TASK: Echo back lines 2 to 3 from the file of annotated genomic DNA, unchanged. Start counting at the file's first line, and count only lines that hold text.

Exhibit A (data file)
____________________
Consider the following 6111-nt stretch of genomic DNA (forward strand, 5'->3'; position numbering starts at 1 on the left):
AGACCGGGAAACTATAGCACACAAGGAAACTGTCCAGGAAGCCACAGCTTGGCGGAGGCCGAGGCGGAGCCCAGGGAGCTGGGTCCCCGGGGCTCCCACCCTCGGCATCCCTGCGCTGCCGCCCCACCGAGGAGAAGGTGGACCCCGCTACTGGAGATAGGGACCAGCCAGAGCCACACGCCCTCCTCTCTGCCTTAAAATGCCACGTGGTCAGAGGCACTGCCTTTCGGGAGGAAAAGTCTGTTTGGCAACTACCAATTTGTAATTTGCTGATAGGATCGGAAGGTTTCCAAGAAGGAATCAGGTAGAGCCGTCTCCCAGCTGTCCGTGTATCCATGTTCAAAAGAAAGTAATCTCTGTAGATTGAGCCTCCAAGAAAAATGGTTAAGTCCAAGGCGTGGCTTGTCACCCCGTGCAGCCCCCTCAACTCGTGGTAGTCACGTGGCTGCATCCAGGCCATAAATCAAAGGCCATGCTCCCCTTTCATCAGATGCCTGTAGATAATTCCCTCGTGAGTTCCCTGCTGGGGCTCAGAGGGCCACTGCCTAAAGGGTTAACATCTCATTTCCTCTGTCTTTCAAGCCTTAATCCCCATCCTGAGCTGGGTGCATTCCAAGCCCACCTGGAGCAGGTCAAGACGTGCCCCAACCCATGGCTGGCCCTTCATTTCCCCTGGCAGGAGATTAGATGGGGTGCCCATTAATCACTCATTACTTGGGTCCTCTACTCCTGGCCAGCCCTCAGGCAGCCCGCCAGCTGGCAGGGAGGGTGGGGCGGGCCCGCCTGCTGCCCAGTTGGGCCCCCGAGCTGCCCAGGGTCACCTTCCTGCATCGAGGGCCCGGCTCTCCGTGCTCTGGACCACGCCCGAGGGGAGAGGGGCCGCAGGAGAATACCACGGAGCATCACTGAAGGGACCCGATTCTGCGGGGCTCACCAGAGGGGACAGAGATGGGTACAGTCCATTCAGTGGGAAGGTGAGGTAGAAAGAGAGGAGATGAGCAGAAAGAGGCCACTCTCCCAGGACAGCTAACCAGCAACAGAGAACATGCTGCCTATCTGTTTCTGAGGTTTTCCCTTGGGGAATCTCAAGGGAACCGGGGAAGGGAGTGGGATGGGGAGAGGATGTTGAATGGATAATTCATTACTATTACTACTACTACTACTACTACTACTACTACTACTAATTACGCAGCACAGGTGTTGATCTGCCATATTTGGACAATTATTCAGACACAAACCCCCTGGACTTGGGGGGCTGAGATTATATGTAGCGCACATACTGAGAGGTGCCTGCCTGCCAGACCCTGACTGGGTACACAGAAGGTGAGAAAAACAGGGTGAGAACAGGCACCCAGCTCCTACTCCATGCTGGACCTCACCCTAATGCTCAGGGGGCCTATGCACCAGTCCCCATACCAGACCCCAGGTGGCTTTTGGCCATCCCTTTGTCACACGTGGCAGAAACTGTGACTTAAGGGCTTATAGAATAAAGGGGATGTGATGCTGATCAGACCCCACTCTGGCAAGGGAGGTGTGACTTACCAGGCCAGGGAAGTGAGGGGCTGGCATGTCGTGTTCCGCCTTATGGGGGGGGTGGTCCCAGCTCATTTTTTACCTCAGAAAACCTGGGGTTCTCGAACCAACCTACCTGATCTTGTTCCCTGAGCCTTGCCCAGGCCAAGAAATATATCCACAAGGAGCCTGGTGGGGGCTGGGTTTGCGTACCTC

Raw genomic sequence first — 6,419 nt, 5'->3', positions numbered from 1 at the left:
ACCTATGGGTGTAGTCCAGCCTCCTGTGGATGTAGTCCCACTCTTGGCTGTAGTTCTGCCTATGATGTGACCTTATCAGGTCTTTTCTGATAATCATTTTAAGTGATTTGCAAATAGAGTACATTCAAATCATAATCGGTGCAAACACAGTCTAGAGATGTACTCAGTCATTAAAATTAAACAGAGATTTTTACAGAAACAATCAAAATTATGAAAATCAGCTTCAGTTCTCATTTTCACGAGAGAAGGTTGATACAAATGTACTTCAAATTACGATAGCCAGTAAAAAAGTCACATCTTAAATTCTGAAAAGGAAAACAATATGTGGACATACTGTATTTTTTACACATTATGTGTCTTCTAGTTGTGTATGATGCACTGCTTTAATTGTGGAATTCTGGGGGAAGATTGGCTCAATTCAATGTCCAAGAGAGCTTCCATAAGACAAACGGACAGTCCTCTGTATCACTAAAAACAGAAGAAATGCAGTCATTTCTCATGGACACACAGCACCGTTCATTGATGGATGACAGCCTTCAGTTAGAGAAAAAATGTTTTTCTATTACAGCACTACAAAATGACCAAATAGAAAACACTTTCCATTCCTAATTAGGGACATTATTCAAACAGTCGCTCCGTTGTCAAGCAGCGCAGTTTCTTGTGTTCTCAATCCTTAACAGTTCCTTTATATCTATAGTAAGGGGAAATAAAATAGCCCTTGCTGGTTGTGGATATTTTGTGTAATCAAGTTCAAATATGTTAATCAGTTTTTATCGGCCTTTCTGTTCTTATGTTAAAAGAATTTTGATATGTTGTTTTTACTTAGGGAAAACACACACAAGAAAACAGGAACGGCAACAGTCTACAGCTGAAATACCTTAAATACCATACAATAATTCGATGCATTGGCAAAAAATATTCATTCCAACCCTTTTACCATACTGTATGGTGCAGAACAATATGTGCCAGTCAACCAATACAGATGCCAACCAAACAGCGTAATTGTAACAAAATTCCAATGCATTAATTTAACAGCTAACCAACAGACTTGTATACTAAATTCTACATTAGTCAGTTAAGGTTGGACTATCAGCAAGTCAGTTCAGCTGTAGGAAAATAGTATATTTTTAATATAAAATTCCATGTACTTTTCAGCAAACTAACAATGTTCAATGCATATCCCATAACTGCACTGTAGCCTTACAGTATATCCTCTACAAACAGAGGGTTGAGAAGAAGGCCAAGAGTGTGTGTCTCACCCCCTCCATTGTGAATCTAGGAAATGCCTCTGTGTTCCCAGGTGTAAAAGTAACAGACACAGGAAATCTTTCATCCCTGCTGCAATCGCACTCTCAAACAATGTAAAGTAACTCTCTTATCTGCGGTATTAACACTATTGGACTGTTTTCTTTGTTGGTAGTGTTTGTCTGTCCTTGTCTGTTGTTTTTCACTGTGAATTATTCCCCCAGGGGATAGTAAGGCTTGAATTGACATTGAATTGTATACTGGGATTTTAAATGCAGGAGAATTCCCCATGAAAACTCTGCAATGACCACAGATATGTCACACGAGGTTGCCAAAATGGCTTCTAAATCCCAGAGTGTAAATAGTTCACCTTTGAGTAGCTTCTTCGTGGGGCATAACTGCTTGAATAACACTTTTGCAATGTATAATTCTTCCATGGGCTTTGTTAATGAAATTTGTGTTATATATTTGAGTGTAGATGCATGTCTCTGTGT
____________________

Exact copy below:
AGACCGGGAAACTATAGCACACAAGGAAACTGTCCAGGAAGCCACAGCTTGGCGGAGGCCGAGGCGGAGCCCAGGGAGCTGGGTCCCCGGGGCTCCCACCCTCGGCATCCCTGCGCTGCCGCCCCACCGAGGAGAAGGTGGACCCCGCTACTGGAGATAGGGACCAGCCAGAGCCACACGCCCTCCTCTCTGCCTTAAAATGCCACGTGGTCAGAGGCACTGCCTTTCGGGAGGAAAAGTCTGTTTGGCAACTACCAATTTGTAATTTGCTGATAGGATCGGAAGGTTTCCAAGAAGGAATCAGGTAGAGCCGTCTCCCAGCTGTCCGTGTATCCATGTTCAAAAGAAAGTAATCTCTGTAGATTGAGCCTCCAAGAAAAATGGTTAAGTCCAAGGCGTGGCTTGTCACCCCGTGCAGCCCCCTCAACTCGTGGTAGTCACGTGGCTGCATCCAGGCCATAAATCAAAGGCCATGCTCCCCTTTCATCAGATGCCTGTAGATAATTCCCTCGTGAGTTCCCTGCTGGGGCTCAGAGGGCCACTGCCTAAAGGGTTAACATCTCATTTCCTCTGTCTTTCAAGCCTTAATCCCCATCCTGAGCTGGGTGCATTCCAAGCCCACCTGGAGCAGGTCAAGACGTGCCCCAACCCATGGCTGGCCCTTCATTTCCCCTGGCAGGAGATTAGATGGGGTGCCCATTAATCACTCATTACTTGGGTCCTCTACTCCTGGCCAGCCCTCAGGCAGCCCGCCAGCTGGCAGGGAGGGTGGGGCGGGCCCGCCTGCTGCCCAGTTGGGCCCCCGAGCTGCCCAGGGTCACCTTCCTGCATCGAGGGCCCGGCTCTCCGTGCTCTGGACCACGCCCGAGGGGAGAGGGGCCGCAGGAGAATACCACGGAGCATCACTGAAGGGACCCGATTCTGCGGGGCTCACCAGAGGGGACAGAGATGGGTACAGTCCATTCAGTGGGAAGGTGAGGTAGAAAGAGAGGAGATGAGCAGAAAGAGGCCACTCTCCCAGGACAGCTAACCAGCAACAGAGAACATGCTGCCTATCTGTTTCTGAGGTTTTCCCTTGGGGAATCTCAAGGGAACCGGGGAAGGGAGTGGGATGGGGAGAGGATGTTGAATGGATAATTCATTACTATTACTACTACTACTACTACTACTACTACTACTACTAATTACGCAGCACAGGTGTTGATCTGCCATATTTGGACAATTATTCAGACACAAACCCCCTGGACTTGGGGGGCTGAGATTATATGTAGCGCACATACTGAGAGGTGCCTGCCTGCCAGACCCTGACTGGGTACACAGAAGGTGAGAAAAACAGGGTGAGAACAGGCACCCAGCTCCTACTCCATGCTGGACCTCACCCTAATGCTCAGGGGGCCTATGCACCAGTCCCCATACCAGACCCCAGGTGGCTTTTGGCCATCCCTTTGTCACACGTGGCAGAAACTGTGACTTAAGGGCTTATAGAATAAAGGGGATGTGATGCTGATCAGACCCCACTCTGGCAAGGGAGGTGTGACTTACCAGGCCAGGGAAGTGAGGGGCTGGCATGTCGTGTTCCGCCTTATGGGGGGGGTGGTCCCAGCTCATTTTTTACCTCAGAAAACCTGGGGTTCTCGAACCAACCTACCTGATCTTGTTCCCTGAGCCTTGCCCAGGCCAAGAAATATATCCACAAGGAGCCTGGTGGGGGCTGGGTTTGCGTACCTC

Raw genomic sequence first — 6,419 nt, 5'->3', positions numbered from 1 at the left: